Infrared radiation works on the lower end of the electromagnetic spectrum and is therefore invisible to the human eye. The infrared section of the electromagnetic spectrum is found between the visible waves and the microwaves. The infrared wavelength is between 0.75 and 1000µm and is separated in three regions:
- Near infrared - from 0.75 to 3 3µm
- Mid-infrared - from 3 to 6µm
- Far-infrared - higher than 6µm
Astronomer Herschel discovered the infrared section of the electromagnetic spectrum with the famous prism refraction experiment.
Infrared radiation is a characteristic of all objects that have a temperature higher than the absolute zero (0 Kelvin or -273 Celsius). Such objects have thermal energy and can emit infrared waves. IR sensors usually uses infrared lasers and LEDs with infrared wavelengths.
In order for the thermal energy to reach to the IR sensor, it must use a transmission medium. Compatible mediums are the atmosphere, vacuum or optical fibers. Optical lenses made from combinations of metals and minerals, such as quartz, calcium fluoride, polyethylene, germanium, aluminum and silicon are used as radiation convergents. The converged or focused radiation is afterwards detected by infrared detectors. Infrared detectors must additionally use pre-amplifiers to strengthen the signal.
Infrared technology is widely used for commercial purposes for:
- Night vision devices.
- In astronomy, to detect objects in the universe by telescopes and solid state detectors.
- In military activities for missile tracking.
- In art restoration to analyze paintings and discover hidden painting layers.
- For tracking nanoparticles in living organisms.
IR sensors also find use in studying the weather, gas detection, petroleum examination and water analysis, as well as in medicine for anesthesiological purposes. IR sensors are used for security as part of access control systems.
PIR motion sensors
PIR motion sensors are specific IR sensors, also called passive infrared sensors or pyroelectric sensors. The acronym PIR stands for “passive infrared”. PIR motion detectors are intended for a specific use of the infrared radiation - the part which detects the infrared wavelength coming from the environment. They are inexpensive but very sensitive to detect and indicate whether a person is in or has left a detection field.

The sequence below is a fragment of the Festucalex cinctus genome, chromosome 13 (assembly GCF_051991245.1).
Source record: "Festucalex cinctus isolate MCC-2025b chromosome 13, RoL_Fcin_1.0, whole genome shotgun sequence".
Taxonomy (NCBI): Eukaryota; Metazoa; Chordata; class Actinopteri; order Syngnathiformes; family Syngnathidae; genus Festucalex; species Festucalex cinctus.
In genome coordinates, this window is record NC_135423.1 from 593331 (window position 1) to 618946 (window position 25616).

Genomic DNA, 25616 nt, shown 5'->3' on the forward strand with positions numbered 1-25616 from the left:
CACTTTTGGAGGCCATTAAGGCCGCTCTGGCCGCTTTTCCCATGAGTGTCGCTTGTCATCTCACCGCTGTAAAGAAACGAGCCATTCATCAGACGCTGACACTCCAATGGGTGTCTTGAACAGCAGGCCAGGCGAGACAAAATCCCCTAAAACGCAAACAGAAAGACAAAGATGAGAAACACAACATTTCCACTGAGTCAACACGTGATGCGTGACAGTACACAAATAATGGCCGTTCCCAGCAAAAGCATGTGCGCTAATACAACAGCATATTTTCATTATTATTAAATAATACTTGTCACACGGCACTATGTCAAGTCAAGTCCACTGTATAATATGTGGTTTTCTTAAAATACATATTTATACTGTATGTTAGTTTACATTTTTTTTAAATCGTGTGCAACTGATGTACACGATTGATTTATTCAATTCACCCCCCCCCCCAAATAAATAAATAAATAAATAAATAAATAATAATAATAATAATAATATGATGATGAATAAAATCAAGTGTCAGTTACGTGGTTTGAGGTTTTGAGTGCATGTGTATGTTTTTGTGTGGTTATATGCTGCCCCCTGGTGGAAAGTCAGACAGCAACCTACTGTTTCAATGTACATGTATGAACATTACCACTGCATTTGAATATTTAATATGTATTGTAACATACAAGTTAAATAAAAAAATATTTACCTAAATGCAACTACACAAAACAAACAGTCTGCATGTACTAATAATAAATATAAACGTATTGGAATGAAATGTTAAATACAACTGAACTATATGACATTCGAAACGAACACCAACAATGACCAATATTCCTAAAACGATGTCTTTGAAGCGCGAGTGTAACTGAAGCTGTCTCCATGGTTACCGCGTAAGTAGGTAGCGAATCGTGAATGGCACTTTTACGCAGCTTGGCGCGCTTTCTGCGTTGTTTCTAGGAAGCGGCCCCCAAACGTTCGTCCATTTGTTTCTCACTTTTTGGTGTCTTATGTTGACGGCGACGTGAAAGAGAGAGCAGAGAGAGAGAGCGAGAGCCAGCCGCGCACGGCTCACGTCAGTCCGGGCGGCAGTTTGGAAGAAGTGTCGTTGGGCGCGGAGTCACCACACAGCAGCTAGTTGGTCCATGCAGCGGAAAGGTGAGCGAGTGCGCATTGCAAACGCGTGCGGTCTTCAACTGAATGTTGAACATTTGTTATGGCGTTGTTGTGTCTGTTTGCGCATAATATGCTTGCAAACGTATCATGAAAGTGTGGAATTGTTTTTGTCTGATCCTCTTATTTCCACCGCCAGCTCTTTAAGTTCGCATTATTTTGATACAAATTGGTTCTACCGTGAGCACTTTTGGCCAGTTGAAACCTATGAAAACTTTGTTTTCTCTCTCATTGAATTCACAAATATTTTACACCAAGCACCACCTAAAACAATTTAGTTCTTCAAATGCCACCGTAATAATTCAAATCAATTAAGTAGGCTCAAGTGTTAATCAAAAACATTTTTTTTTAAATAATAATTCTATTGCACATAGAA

The PIR motion sensor is made from a pyroelectric component (a combination of metal and crystal) and additional electrical elements, such as circuitry, resistors and capacitors. The passive IR sensor is typically protected by a metal shell and has a silicone window to let the radiation pass through it. Most PIR sensors are rectangular in shape, have a sensitivity range of up to 20 feet. In terms of power supply, they belong in the range of 3.3V - 5V input voltage.
The sensor in the PIR motion detector consists of two halves because its purpose is not only to detect infrared waves but also to indicate a change as a signal for motion. The sensor is idle when there is no motion in the detection field. However, when a person or another living thing that radiates heat, such as an animal passes in the field range, it produces positive differential change in the first half on its way in and a negative differential change in the second half of the sensor on its way out. To be able to detect and pass subtle signals, the PIR motion sensor includes a lens or concretely, more lenses integrated as smaller sections in a larger component called fresnel lenses.
PIR sensors can be used to detect movement of people, animals and objects.
When mounted on the wall or on the ceiling, PIR sensors can be used in access control system to communicate to the central board that a movement in the area has been noticed. Infrared sensors then trigger alarms and report the event to the owner, the law enforcement or the security contractor, depending who is in charge of taking the action. The sensors can also instigate video recording or activate physical barriers to prevent the intruder from escaping.
PIR motion detectors can also be placed in thermometers to measure the temperature of a distant moving object. Emergency teams use PIR sensors for rescue purposes, for example, if a person has been lost on a mountain or for medicinal purposes to detect the skin temperature. They are placed in TV remotes and computer mouses to manage specific functions, such as on and off or scrolling.